All things considered, this trip, albeit still in its infancy, has gone will so far. We managed to board the ferry in time and we’re both still alive. Can I really ask for more than that? I will close the laptop for now. The next time I open it will be when we have checked in at the hotel later tonight and we are settled. Between now and then, I still must complete the remainder of the journey through England, and we will stop in to see Dad first. I’m really looking forward to that. I brought with me a box of the eighty or so new puzzle books I’ve published in the past eighteen months. Dad loves doing puzzles, so I’m sure he’ll find a few books he’ll want to keep.
Ok, so here we are settled into the Premier Inn just a stone’s throw from where I grew up. What can I say? Modern new buildings, sleek architecture, clean and tidy roads, well-maintained municipal infrastructure, polite drivers, and pleasant people everywhere you look. Literally none of that applies to this derelict and neglected corner of industrial Essex about an hour from London. To be fair, it’s not really that bad, I suppose, but I doubt there are many people who would describe this part of the country as especially pleasant or picturesque. To me it’s home, of course. I do have many fond memories of living and growing up here. This place does have an air of tiredness surrounding it, though. Whether that’s a fair reflection of this place or whether it’s me and my own interpretation is anyone’s guess. Probably a little of both, I suspect.
We did stop in to see Dad. For someone about to turn eighty-six tomorrow, he looks surprisingly good. Even if his body is slowly failing him, Dad still has all his faculties and is as eager as ever to recount stories of times long past. After several strolls down memory lane, I set out to pick up some classic British chip shop food for us all. Naturally, that sounds much easier than it was. They only accepted cash in the nearby chip shop, and the only ATM within walking distance didn’t accept my overseas bank card. I had to drive a few minutes to locate a Tescos Express, a mini supermarket with an ATM outside. This was the opportunity the banking system was waiting for to pounce. Between fees and something called a ‘9% markup against the ECB’s exchange rate’, the £100 that I withdrew cost me £124 – and that’s before my own bank’s fees apply. That’s another lovely little bonus that awaits me when I get home in a few days. Bastards!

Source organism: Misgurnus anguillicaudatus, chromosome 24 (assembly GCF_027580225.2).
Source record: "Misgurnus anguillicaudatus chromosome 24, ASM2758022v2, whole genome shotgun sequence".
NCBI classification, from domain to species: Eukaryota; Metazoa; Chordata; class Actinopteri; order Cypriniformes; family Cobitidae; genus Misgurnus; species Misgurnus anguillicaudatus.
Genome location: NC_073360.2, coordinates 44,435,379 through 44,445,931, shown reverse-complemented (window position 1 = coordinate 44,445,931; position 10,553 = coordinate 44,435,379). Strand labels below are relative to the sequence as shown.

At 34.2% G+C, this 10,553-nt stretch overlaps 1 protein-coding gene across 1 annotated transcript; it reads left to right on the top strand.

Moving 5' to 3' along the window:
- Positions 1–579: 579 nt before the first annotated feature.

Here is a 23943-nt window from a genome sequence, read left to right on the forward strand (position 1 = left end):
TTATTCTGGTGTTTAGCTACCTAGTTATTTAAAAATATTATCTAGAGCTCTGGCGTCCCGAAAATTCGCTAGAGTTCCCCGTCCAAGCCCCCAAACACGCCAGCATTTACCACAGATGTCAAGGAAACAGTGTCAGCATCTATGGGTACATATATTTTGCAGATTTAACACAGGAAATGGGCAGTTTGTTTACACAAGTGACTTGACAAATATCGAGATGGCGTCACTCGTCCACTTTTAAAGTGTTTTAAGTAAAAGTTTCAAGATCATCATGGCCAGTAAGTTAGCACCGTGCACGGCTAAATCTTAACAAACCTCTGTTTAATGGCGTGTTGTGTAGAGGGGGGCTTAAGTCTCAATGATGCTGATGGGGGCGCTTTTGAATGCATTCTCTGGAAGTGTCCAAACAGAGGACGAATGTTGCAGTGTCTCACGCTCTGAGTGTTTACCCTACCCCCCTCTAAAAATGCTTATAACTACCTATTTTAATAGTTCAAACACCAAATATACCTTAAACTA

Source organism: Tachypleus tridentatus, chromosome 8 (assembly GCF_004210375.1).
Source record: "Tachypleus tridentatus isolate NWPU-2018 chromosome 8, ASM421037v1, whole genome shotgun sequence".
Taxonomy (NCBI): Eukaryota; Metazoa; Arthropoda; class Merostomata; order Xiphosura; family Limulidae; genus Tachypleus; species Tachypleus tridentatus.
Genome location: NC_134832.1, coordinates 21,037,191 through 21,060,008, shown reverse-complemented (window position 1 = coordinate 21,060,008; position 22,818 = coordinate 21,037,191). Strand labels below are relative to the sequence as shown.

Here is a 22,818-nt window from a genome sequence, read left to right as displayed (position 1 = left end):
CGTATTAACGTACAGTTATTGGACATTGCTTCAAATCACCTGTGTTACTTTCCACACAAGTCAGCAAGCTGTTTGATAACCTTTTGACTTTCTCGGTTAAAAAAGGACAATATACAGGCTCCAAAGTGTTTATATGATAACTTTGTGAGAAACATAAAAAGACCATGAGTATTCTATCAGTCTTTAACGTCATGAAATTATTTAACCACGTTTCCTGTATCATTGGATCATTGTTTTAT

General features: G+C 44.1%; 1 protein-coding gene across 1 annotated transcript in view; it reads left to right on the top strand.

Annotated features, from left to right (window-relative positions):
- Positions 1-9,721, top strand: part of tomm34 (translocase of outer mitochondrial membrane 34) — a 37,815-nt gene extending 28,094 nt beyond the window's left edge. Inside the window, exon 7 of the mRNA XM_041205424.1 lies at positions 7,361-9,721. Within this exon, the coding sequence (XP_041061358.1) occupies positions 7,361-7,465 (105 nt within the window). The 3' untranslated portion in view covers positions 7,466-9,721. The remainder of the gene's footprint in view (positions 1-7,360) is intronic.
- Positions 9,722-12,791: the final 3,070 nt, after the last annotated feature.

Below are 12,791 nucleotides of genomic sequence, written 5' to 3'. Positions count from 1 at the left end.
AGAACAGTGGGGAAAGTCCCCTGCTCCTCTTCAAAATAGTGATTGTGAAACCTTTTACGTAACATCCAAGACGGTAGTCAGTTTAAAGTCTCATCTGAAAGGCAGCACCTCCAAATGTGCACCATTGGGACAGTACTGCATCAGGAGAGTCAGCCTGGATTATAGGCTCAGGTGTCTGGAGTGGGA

Despite the financial sting that was the prelude to dinner, Joey and I enjoyed spending some time with Dad. I showed him my box of books, and he kept hold of about half of them for his own puzzling enjoyment – especially the ones with the largest print that are the easiest on the eye.
We may pop back over there later this evening after recuperating from the stresses of the day. For now, I’m just chilling out here with Joey in the hotel room having showered and now feeling a bit more human again. The one issue I do have with the room is that there are no power outlets near the beds – only a single outlet on the far wall. This creates a bit of a challenge for my CPAP machine, which helps me breathe at night. The young man at reception was nice enough but seemed ill-prepared to deal with the question ‘Do you have a room with a power outlet closer to the bed so I can plug something in?’ After checking with some colleagues, he eventually resolved to finding an extension cord for me and bringing it to the room. It’ll be interesting if that actually happens.